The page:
Model performance on test data

We trained each single-output classifier on a training dataset of 2020 observations. We evaluated their performance on a set of 290 unseen observations. In both datasets, the range of bend angles was −80° to 90° and the range of twist angles was −82° to 90°. These bounds represent the physical limits of our testing apparatus. Of the classifiers tried, the kNN and SVM models performed best with a classification test error rate of 0. To predict the magnitude of the deformation mode, we partitioned the training dataset by deformation mode and trained one regression model for each partition (four total models). We repeated this process for each of the six regression models that we wanted to compare. The kNN regression model had the lowest mean absolute error of 0.06°. Tables 1 and 2 display the full results of these evaluations. We qualitatively demonstrated one of the composite model’s performances by deforming the sensor in real time and displaying a geometric reconstruction of the foam’s deformation state based on the model’s predictions (movie S1). The prediction models used for this demonstration were the kNN classifier and the GP regression model.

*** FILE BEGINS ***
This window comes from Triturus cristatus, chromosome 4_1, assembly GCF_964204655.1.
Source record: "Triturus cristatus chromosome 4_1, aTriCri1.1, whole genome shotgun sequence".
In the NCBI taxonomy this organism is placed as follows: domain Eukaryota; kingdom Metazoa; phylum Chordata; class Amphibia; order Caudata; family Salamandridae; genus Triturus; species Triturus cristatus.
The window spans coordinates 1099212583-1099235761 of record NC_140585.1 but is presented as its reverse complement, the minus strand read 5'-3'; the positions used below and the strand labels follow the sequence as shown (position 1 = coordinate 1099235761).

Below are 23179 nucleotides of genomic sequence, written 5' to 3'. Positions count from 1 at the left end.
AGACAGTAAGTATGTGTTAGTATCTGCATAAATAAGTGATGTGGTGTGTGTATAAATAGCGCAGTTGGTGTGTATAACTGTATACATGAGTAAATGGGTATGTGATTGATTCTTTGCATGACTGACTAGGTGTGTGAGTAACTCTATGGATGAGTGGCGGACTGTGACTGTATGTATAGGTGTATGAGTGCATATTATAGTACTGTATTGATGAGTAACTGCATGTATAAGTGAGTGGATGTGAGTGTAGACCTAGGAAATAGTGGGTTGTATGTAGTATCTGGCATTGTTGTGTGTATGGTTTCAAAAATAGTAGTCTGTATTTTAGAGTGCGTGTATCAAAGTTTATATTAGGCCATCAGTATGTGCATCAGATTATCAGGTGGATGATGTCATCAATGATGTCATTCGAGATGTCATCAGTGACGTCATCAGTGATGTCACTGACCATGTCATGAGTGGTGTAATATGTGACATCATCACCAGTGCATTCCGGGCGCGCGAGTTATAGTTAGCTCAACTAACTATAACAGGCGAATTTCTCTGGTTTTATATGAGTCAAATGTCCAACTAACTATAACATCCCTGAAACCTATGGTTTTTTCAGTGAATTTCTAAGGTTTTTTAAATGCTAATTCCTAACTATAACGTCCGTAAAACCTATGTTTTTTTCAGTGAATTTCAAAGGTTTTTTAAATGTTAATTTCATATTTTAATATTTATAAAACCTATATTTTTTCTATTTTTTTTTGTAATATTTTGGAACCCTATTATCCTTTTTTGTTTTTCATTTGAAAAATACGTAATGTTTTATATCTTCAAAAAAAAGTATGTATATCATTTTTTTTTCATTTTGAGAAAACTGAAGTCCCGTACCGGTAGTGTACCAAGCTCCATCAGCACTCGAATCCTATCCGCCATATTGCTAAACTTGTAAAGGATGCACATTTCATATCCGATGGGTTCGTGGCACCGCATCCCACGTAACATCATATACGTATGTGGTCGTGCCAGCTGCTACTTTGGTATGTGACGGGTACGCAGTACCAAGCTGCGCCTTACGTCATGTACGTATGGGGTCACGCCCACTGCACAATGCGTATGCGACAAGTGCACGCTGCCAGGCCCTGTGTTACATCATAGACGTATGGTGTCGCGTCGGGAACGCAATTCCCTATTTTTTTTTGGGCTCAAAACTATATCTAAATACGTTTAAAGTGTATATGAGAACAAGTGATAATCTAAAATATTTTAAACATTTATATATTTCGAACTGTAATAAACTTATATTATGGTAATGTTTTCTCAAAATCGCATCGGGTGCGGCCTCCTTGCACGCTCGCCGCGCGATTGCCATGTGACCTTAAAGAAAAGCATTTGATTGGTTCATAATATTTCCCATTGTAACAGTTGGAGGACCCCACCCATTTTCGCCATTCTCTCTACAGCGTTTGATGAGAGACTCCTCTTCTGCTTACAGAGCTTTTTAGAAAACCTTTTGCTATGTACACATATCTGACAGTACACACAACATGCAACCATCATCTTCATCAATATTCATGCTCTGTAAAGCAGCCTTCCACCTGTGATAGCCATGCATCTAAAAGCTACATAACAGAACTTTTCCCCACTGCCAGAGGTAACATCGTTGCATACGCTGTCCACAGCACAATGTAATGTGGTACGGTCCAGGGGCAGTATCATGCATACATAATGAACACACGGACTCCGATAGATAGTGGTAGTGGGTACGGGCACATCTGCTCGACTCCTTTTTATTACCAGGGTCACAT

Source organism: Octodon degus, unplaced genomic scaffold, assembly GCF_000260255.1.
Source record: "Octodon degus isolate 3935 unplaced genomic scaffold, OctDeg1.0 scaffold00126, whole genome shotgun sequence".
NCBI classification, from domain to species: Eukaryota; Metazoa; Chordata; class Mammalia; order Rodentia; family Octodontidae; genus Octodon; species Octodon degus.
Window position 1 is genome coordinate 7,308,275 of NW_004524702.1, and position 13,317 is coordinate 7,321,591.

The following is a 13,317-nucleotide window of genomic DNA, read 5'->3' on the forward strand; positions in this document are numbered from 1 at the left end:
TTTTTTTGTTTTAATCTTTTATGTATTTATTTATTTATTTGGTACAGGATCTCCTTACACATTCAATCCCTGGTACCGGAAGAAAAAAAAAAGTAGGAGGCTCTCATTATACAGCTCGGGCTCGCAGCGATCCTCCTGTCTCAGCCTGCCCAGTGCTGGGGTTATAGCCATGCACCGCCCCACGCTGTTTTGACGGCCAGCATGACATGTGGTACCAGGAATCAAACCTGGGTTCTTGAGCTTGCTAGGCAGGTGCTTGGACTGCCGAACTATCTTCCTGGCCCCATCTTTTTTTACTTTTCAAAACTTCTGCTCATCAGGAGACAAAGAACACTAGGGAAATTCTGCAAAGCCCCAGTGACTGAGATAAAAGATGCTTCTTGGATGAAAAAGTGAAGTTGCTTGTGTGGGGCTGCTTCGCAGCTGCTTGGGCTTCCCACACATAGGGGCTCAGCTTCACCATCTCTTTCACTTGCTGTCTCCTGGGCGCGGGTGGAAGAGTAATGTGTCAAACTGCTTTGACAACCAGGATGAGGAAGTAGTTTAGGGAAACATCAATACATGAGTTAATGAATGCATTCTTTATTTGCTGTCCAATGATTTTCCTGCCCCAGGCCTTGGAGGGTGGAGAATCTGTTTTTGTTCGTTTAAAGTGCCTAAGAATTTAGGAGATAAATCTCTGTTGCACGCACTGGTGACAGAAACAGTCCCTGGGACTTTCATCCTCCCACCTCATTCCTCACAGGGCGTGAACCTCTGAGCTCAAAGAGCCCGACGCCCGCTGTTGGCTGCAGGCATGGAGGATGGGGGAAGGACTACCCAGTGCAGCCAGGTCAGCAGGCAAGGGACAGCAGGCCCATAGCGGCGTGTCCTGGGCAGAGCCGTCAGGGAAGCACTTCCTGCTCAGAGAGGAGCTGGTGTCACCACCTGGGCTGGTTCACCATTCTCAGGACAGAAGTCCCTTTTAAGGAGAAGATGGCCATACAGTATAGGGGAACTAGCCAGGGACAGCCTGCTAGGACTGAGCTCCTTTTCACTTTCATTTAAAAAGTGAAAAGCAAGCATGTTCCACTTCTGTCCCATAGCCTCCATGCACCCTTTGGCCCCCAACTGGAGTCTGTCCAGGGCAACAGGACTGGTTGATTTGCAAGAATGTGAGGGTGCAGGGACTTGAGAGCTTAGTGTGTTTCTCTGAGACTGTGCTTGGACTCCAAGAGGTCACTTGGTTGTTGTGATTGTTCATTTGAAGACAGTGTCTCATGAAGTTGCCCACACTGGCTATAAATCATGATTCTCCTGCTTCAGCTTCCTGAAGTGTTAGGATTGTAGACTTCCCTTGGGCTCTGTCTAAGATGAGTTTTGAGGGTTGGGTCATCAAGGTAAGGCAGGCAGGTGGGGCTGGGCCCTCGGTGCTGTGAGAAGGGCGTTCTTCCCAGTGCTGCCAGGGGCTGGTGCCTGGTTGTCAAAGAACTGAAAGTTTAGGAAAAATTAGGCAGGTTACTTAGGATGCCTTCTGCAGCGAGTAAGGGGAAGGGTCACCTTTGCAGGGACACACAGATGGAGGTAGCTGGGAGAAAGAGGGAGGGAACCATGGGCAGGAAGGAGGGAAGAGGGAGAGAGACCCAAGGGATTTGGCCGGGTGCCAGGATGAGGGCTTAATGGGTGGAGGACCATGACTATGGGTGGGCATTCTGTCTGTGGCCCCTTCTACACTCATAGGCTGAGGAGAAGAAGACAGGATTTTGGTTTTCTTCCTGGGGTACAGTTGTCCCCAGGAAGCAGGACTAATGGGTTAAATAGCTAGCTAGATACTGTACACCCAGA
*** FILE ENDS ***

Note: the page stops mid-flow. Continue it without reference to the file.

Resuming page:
Table 1 Classifier model error rate.

Error rates of the classification models.

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Table 2 Single-output regression model errors.

Mean absolute errors for each deformation mode. CW, clockwise; CCW, counterclockwise.